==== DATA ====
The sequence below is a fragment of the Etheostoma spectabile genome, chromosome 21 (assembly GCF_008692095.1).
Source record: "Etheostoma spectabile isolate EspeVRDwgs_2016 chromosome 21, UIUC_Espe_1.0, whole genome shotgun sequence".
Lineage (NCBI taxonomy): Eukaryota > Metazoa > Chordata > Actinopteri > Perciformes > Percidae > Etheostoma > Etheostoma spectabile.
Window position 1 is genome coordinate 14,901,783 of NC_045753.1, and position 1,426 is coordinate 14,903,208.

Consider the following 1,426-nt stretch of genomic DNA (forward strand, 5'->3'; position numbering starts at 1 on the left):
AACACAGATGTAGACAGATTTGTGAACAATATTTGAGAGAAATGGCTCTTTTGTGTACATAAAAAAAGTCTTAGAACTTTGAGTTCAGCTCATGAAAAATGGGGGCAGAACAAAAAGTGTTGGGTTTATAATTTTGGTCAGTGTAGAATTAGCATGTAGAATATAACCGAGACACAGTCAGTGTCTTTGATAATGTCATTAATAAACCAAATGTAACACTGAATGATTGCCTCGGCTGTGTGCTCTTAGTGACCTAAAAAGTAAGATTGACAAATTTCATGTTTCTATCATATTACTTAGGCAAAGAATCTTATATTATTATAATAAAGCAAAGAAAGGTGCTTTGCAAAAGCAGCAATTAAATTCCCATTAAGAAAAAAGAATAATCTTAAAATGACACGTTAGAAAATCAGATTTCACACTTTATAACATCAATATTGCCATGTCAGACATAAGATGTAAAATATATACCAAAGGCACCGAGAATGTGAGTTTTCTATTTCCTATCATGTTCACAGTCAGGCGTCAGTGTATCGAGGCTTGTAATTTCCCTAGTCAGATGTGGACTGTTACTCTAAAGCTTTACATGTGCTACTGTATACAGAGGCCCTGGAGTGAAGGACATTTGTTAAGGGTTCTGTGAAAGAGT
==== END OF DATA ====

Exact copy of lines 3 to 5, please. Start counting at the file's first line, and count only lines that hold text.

Lineage (NCBI taxonomy): Eukaryota > Metazoa > Chordata > Actinopteri > Perciformes > Percidae > Etheostoma > Etheostoma spectabile.
Window position 1 is genome coordinate 14,901,783 of NC_045753.1, and position 1,426 is coordinate 14,903,208.

Consider the following 1,426-nt stretch of genomic DNA (forward strand, 5'->3'; position numbering starts at 1 on the left):